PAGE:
brooding

[broo-ding]
See more synonyms for brooding on Thesaurus.com
adjective
  1. preoccupied with depressing, morbid, or painful memories or thoughts: a brooding frame of mind.
  2. cast in subdued light so as to convey a somewhat threatening atmosphere: Dusk fell on the brooding hills.

Origin of brooding

1810–20 for def 1; 1640–50 for def 2; brood + -ing2
Related formsbrood·ing·ly, adverbnon·brood·ing, adjective, nounun·brood·ing, adjective

brood

[brood]
noun
  1. a number of young produced or hatched at one time; a family of offspring or young.
  2. a breed, species, group, or kind: The museum exhibited a brood of monumental sculptures.
verb (used with object)
  1. to sit upon (eggs) to hatch, as a bird; incubate.
  2. (of a bird) to warm, protect, or cover (young) with the wings or body.
  3. to think or worry persistently or moodily about; ponder: He brooded the problem.
verb (used without object)
  1. to sit upon eggs to be hatched, as a bird.
  2. to dwell on a subject or to meditate with morbid persistence (usually followed by over or on).
adjective
  1. kept for breeding: a brood hen.
Verb Phrases
  1. brood above/over, to cover, loom, or seem to fill the atmosphere or scene: The haunted house on the hill brooded above the village.

Origin of brood

before 1000; Middle English; Old English brōd; cognate with Dutch broed, German Brut. See breed
Related formsbrood·less, adjectiveun·brood·ed, adjective
Can be confusedbrewed brood

Synonyms for brood

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Synonym study

1. Brood, litter refer to young creatures. Brood is especially applied to the young of fowls and birds hatched from eggs at one time and raised under their mother's care: a brood of young turkeys. Litter is applied to a group of young animals brought forth at a birth: a litter of kittens or pups.
Dictionary.com Unabridged Based on the Random House Unabridged Dictionary, © Random House, Inc. 2018


Examples from the Web for brooding

Contemporary Examples of brooding

Historical Examples of brooding

  • Christopher stood silent, as if brooding on what he had seen.

    Weighed and Wanting

    George MacDonald

  • The birds, silent all in the brooding of night, rise ghostly to right and left.

    The Forest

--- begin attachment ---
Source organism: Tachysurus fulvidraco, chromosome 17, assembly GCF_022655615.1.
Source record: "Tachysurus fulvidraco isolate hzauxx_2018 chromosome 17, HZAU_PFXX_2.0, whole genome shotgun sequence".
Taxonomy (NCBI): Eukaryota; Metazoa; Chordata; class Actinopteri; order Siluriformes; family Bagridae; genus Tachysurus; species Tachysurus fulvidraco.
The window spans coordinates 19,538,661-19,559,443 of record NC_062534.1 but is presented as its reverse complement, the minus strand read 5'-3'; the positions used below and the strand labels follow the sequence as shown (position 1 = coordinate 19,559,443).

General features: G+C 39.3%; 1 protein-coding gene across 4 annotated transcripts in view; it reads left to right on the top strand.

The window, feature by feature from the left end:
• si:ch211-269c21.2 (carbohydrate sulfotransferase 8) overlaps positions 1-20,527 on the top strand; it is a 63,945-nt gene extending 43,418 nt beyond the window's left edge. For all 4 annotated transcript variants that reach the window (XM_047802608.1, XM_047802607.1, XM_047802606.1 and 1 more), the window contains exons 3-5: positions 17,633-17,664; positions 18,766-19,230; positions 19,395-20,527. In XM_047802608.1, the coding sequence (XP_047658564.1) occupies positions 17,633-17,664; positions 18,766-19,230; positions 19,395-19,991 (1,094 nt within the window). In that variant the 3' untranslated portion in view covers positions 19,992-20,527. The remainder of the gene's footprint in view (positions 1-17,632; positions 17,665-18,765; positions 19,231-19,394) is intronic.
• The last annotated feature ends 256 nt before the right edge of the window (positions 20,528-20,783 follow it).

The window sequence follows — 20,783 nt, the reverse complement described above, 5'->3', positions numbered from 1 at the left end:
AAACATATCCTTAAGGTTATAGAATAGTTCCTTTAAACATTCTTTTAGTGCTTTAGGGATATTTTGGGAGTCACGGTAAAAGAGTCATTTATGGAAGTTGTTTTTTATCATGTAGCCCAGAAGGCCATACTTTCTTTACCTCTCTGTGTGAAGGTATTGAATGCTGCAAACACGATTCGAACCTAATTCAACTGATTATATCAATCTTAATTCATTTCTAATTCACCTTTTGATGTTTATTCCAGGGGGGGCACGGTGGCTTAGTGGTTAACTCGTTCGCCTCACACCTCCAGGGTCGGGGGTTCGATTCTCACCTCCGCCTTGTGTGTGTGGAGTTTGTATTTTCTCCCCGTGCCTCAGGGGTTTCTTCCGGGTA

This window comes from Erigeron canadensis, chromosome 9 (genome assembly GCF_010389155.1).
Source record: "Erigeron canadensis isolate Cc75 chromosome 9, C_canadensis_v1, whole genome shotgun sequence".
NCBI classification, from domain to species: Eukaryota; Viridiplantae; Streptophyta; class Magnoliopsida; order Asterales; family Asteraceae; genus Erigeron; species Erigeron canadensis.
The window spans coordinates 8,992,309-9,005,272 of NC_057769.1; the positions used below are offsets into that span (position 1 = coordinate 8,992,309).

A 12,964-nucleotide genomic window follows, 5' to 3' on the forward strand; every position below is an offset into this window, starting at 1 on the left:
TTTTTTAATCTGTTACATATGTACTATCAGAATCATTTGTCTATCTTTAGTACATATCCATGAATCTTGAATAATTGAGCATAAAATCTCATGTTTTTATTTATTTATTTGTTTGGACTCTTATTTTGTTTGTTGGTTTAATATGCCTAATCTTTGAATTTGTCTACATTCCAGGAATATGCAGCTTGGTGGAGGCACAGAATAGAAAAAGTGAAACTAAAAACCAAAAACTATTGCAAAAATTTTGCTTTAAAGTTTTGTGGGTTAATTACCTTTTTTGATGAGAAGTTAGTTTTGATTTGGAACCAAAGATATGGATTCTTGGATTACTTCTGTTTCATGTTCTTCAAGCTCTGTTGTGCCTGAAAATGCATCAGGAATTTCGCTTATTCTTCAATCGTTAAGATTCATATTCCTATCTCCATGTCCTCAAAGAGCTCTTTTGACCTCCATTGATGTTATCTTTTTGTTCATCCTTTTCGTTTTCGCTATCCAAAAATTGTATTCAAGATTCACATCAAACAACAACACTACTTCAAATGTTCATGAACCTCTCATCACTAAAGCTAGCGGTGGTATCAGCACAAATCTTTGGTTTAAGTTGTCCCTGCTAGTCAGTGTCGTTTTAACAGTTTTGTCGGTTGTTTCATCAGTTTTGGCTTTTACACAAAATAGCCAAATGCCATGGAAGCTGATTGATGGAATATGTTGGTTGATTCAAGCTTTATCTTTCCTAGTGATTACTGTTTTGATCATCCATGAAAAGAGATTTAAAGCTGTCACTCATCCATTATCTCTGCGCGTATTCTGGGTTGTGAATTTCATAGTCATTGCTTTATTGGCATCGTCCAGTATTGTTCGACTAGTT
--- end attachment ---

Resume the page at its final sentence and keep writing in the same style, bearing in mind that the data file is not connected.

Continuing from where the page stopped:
Stewart Edward White

  • He sat with his head bent and his elbow on his knee; brooding, brooding, brooding.

    Henry Dunbar

    M. E. Braddon

  • So she prepared for the possible future, not by brooding on it, but by doing the work of the present.

    Heather and Snow

    George MacDonald

  • Kay said nothing, but a brooding anger began to fill his heart.


British Dictionary definitions for brooding

brood

noun
  1. a number of young animals, esp birds, produced at one hatching
  2. all the offspring in one family: often used jokingly or contemptuously
  3. a group of a particular kind; breed
  4. (as modifier) kept for breedinga brood mare
verb
  1. (of a bird)
    1. to sit on or hatch (eggs)
    2. (tr)to cover (young birds) protectively with the wings
  2. (when intr , often foll by on, over or upon) to ponder morbidly or persistently
Derived Formsbrooding, noun, adjectivebroodingly, adverb

Word Origin for brood

Old English brōd; related to Middle High German bruot, Dutch broed; see breed
Collins English Dictionary - Complete & Unabridged 2012 Digital Edition © William Collins Sons & Co. Ltd. 1979, 1986 © HarperCollins Publishers 1998, 2000, 2003, 2005, 2006, 2007, 2009, 2012

Word Origin and History for brooding
adj.

1640s, "hovering, overhanging" (as a mother bird does her nest), from present participle of brood (v.); meaning "that dwells moodily" first attested 1818 (in "Frankenstein").

n.

"action of incubating," c.1400, verbal noun from brood (v.). Figuratively (of weather, etc.) from 1805; of mental fixations by 1873. Related: Broodingly.

brood

n.

Old English brod "brood, fetus, hatchling," from Proto-Germanic *brod (cf. Middle Dutch broet, Old High German bruot, German Brut "brood"), literally "that which is hatched by heat," from *bro- "to warm, heat," from PIE *bhre- "burn, heat, incubate," from root *bhreue- "to boil, bubble, effervesce, burn" (see brew (v.)).

brood

v.

"sit on eggs, hatch," mid-15c., from brood (n.). The figurative meaning ("to incubate in the mind") is first recorded 1570s, from notion of "nursing" one's anger, resentment, etc. Related: Brooded; brooding.

Online Etymology Dictionary, © 2010 Douglas Harper

brooding in Medicine

brood

[brōōd]
n.
  1. litter
The American Heritage® Stedman's Medical Dictionary Copyright © 2002, 2001, 1995 by Houghton Mifflin Company. Published by Houghton Mifflin Company.